Oh, how did they bewail the absence of the lionhearted Peter!-and how did they long for the comforting presence of Anthony Van Corlear! Indeed, a gloomy uncertainty hung over the fate of these adventurous heroes. Day after day had elapsed since the alarning message from the governor, without bringing any farther tidings of his safety. Many a fearful conjecture was hazarded as to what had befallen him and his loyal squire. Had they not been devoured alive by the cannibals of Marblehead and Cape Cod? Were they not put to the question by the great council of Amphyctions? Were they not smothered in onions by the terrible men of Pyquag? In the midst of this consternation and perplexity, when horror, like a mighty night-mare, sat brooding upon the little, fat, plethoric city of New-Amsterdam, the ears of the multitude were suddenly startled by a strange and distant sound-it approached-it grew louder and louder--and now resounded at the city gate. The public could not be mistaken in the well known sound. A shout of joy burst from their lips, as the gallant Peter, covered with dust, and followed by his faithful trumpeter, came galloping into the market-place.
Toate. The public shout of joy, burdust, and foll
The first transports of the populace having subsided, they gathered round the honest Anthony, as he dismounted from his horse, overwhelming him with greetings and congratulations. In breathless accents he related to them the marvellous adventures through which the old governor and himself had gone, in making their escape from the clutches of the terrible Amphyctions. But though the Stuyvesant manuscript, with its customary minuteness where any thing touching the great Peter is concerned, is very particular as to the incidents of this masterly retreat, yet the particular state of the public affairs will not allow me to indulge in a full recital thereof. Let it suffice to say, that, while Peter Stuyvesant was anxiously revolving in his mind how he could make good his escape with honour and dignity, certain of the ships sent out for the conquest of the Manhattoes touched at the eastern ports, to obtain needful supplies, and to call on the grand council of the league for its promised co-operation. Upon hearing of this, the vigilant Peter perceiving that a moment's delay were fatal, made a secret and precipitate decampment; though much did it grieve his lofty soul, to be obliged to turn his back even upon a nation of foes. Many hair-breadth 'scapes and divers perilous mishaps did they sustain, as they scoured, without sound of trumpet, through the fair regions of the east. Already was the country in an uproar with hostile preparation, and they were obliged to take a large circuit in their flights lurking along, through the woody mountains of the Devil's Backbone; from whence the valiant Peter sallied forth one day, like a lion, and put to rout a whole legion of squatters, consisting of three generations of a prolific family, who were already on their way to take possession of some corner of the New Netherlands. Nay, the faithful Anthony had great difficulty at sundry times to prevent him, in the excess of his wrath, from descending down from the mountains, and falling sword in hand upon certain of the border-towns, who were marshalling forth their draggle-tailed militia.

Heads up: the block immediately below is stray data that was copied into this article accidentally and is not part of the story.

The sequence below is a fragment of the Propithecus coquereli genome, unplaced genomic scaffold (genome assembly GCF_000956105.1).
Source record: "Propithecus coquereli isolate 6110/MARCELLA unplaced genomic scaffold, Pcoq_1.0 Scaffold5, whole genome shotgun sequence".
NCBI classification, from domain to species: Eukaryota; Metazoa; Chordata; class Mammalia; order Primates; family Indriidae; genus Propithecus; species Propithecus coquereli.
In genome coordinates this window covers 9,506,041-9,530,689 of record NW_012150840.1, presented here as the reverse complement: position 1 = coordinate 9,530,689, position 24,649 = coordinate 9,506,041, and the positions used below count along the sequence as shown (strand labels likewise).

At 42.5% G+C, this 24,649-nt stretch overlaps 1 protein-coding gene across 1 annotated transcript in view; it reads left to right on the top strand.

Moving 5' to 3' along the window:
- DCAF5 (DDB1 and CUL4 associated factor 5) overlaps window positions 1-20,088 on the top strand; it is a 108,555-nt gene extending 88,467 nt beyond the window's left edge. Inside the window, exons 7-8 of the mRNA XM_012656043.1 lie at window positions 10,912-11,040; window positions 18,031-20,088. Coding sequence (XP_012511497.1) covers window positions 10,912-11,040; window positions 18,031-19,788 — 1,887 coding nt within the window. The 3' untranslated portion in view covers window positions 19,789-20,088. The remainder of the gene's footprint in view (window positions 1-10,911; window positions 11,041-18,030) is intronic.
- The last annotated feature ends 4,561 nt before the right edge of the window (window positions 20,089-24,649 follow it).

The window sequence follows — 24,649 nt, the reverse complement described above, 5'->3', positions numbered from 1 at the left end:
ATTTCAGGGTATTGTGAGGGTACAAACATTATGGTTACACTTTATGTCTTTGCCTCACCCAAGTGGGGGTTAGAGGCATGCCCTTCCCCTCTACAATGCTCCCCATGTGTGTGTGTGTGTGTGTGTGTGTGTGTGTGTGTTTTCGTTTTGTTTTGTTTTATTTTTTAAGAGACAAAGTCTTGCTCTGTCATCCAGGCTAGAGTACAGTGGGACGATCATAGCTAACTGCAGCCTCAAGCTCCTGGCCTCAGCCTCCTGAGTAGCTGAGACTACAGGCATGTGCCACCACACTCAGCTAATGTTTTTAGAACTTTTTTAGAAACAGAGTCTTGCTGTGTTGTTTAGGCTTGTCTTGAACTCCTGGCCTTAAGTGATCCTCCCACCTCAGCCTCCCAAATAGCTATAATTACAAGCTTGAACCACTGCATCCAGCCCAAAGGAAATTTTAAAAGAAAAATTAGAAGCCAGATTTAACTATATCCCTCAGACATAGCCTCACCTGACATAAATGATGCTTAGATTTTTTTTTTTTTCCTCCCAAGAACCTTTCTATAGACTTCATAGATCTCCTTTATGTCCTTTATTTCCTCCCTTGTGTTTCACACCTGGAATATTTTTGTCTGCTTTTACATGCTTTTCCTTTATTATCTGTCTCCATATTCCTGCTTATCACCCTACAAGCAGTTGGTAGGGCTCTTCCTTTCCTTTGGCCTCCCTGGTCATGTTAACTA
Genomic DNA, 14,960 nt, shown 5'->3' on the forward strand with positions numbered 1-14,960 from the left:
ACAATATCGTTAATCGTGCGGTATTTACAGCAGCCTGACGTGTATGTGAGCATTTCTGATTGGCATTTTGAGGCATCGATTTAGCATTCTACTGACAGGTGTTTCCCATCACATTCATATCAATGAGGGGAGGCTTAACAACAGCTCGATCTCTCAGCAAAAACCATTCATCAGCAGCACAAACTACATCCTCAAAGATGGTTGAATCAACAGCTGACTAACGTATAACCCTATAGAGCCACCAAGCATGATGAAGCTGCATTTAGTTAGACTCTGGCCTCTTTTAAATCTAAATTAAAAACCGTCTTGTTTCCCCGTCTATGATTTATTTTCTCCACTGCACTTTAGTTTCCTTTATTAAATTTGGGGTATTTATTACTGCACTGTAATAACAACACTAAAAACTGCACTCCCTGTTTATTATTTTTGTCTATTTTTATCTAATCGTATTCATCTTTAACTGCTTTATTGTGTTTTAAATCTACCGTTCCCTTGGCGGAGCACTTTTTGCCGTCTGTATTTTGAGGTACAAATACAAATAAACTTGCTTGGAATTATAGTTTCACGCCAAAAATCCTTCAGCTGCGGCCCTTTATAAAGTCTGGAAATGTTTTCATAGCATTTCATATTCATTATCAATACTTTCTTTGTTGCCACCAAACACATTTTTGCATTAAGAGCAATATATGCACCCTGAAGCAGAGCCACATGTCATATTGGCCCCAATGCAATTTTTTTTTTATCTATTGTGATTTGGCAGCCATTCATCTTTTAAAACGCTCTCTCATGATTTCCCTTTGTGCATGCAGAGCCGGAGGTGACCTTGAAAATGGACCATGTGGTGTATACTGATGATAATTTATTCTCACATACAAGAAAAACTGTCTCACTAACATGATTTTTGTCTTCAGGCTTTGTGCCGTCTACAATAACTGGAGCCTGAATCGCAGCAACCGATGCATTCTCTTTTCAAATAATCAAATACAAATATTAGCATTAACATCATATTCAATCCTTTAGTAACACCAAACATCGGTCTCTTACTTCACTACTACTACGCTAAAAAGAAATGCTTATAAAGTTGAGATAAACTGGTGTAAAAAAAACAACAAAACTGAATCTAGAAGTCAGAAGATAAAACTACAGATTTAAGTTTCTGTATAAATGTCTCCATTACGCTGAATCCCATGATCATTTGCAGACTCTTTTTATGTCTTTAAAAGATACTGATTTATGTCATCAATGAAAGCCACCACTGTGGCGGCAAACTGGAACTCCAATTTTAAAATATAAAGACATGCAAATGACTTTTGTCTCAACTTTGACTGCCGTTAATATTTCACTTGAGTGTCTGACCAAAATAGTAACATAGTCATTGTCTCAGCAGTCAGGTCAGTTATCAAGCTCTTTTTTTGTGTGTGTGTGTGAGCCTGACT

The first movements of the governor, on reaching his dwelling, was to mount the roof, from whence he contemplated with rueful aspect the hostile squadron. This had already come to an anchor in the bay, and consisted of two stout frigates, having on board, as John Josselyn, Gent. informs us, “ three hundred valiant red coats.” Having taken this survey, he sat himself down and wrote an epistle to the commander, demanding his reason of anchoring in the harbour without obtaining previous permission so to do. This letter was couched in the most dignified and courteous terms, though I have it from undoubted authority, that his teeth were clenched, and he had a bitter sardonic grin upon his visage all the while he wrote. Having despatched his letter, the grim Peter stumped to and fro about the town, with a most war-betokening countenance, his hand thrust into his breeches pockets, whistling a' low Dutch Psalm tune, which bore no small resemblance to the music of a north-east wind, when a storm is brewing. The very dogs, as they eyed him, skulked away in dismay--while all the old and ugly women of New-Amsterdam ran howling at his heels, imploring him to save them from murder, robbery, and pitiless ravishment.
The reply of Col. Nicholas, who commanded the invaders, was couched in terms of equal courtesy with the letter of the governor-declaring the right and title of his British majesty to the province; where he affirmed the Dutch to be mere interlopers; and demanding that the town, forts, &'c. should be forthwith rendered into his majesty's obedience and protection
-promising at the same time, life, liberty, estate, and free trade, to every Dutch denizen, who should readily submit to his majesty's government.
Peter Stuyvesant read over this friendly epistle with some such harmony of aspect as we may suppose a crusty farmer, who has long been fattening